until Abu Dhabi Autonomous Racing League


How Bastianini escaped rock bottom and sent Ducati 'a message'

by Valentin Khorounzhiy
5 min read

until Abu Dhabi Autonomous Racing League

Enea Bastianini's spectacular return to MotoGP form in the Malaysian Grand Prix could hardly have come at a better time amid what he's readily described as a "s**t season".

Much of Bastianini's first year in works Ducati colours has been conditioned by two major injuries, the first one ruling him out of six races and the second costing him another three starts.

But his form on the 2023-spec Ducati has also looked rather indifferent, and with seemingly little progress in the lead-up to Sepang against the backdrop of Jorge Martin's phenomenal title-chasing form at Pramac, it meant the possibility of swapping the two of them was acknowledged during the weekend by Ducati.

Yet Bastianini turned 12th place on Friday into a great Q1-to-front-row run on Saturday morning and an assured performance as team-mate Pecco Bagnaia's rear gunner in the sprint later that day.

He then uncorked a performance reminiscent of the Bastianini of 2022 - a master of late-race pace with four wins to his name - to stand at the top of the Sepang podium on Sunday.


Bastianini was direct in discussing that mooted 2024 swap in suggesting it was an understandable possibility given the quality of his season before Sunday.

"Fantastic, after this s**t season for me," he said of his win on MotoGP.com's After the Flag show - but he wasn't comfortable in describing it as a 'big message' to Ducati. That, he said, would be winning the next two races as well.

"It's simple, because Jorge made a really great season, and me no, I was low all the time, in all the races," he admitted in the press conference.

"But I know why. Now I have put a small message to Ducati, my feeling now is really good inside the team, with all the guys, with Pecco, and it's, I think, a good situation.

"But I don't know the Ducati decision, what it is. I was confirmed [for 2024] during the Misano GP [in September], but if something has changed, let's see."


It was a huge turnaround not only in-weekend but particularly when compared to Bastianini's extremely bleak outing at Buriram two weeks prior, when he was slowest in qualifying.

And it came on a weekend in which team-mate Bagnaia, who a year ago was not particularly in favour of replacing Jack Miller with Bastianini, repeatedly went to bat for his current team-mate, emphasising that Bastianini had lost crucial time early in the season to adapt to the bike through no fault of his own.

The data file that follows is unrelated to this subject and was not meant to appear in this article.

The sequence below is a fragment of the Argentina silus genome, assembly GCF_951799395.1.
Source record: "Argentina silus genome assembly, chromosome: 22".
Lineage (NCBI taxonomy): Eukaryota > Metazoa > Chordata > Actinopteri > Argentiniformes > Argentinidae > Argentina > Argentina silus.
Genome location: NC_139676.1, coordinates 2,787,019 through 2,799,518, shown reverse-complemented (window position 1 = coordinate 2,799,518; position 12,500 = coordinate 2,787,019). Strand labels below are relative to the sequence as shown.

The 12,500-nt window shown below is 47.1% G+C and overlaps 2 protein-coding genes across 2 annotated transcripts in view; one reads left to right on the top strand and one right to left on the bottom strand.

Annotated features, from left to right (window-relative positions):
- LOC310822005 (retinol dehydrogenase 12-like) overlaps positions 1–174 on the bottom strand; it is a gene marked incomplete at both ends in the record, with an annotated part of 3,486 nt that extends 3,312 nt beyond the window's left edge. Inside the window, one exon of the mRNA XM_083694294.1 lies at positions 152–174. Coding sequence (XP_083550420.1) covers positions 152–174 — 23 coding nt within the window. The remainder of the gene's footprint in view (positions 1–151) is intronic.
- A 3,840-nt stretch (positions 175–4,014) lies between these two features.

"And for sure his riding style was entering with a lot of entry speed - and for me this bike is not helping him so much," Bagnaia added.

"Last year's bike was very good on braking, on entry. You could enter with more speed, and it was turning. But it was shaking a lot, was more nervous, the traction in the exit was less. It's the opposite, completely."

Bastianini himself acknowledged that he was perhaps trying to do too much too soon because of the time he lost relative to his rivals.

And his description of his braking issues wasn't totally aligned with Bagnaia's - perhaps also because that Bastianini made the step from a GP21 to a GP23, whereas Bagnaia naturally went GP22-GP23. Having had some teething problems ironed out early in the season, Bagnaia now finds his current bike more compliant under braking, while for Bastianini it has continued to feel much less stable.

"For me, it's the new engine being a little bit different. The rest of the bike is really, really similar to last year, but the engine fit me better compared to this one," said Bastianini - who did also try the GP22 in off-season testing.

In any case, for Sepang and its "hard brakings", where he was losing so much time to Bagnaia before, Bastianini and his crew figured it out.


"We started the weekend with a different mind because we understood what was the solution," Bastianini explained.

"My crew chief [Marco Rigamonti] called me one week ago and said 'I know what I want, I have checked the data, and I know what you need'.

"And in the end it was like this. He promised this and it arrived, this great result."

The solution, Bastianini said, was "not a secret". It was two-fold - a change to "the progression of the engine brake" and a switch to a thumb-operated rear brake rather than a foot-operated one.

Bastianini said his crew had made many a tweak to the engine brake settings - but this seemed to be the first time it really paid off in a big way.

More impressive, however, and perhaps more important, too, was how quick his adaptation to a new rear braking technique was.

"The adaptation is not simple, I know," he said on Friday.

"It's completely different compared to using the brake with the foot. And, well... it's not simple, but I improved lap by lap.

"I abused this [the rear brake] during the time attack and probably I committed some mistakes during my lap. But, well, the speed is coming back."

He was right, and considering how much of a big style change it is to retrain yourself to use the rear brake in a different way with a different input, Bastianini's Malaysian GP came out as one of the finest weekends by anyone in 2023.

Bastianini was also very strong at Sepang last year, so the particularities of the layout can also be a factor. And while he'd spoken earlier in the weekend about how, even though he's adjusting himself to the bike, he'd like next year's machine to play more to his strengths, it remains to be seen whether the win has changed his view on that - or only emboldened it.

In any case, though, it has been a very timely, very unexpected reminder of why Ducati had promoted him in the first place - and proof that his time in factory red, which risked fizzling out, can yet span many more chapters and include many more peaks.

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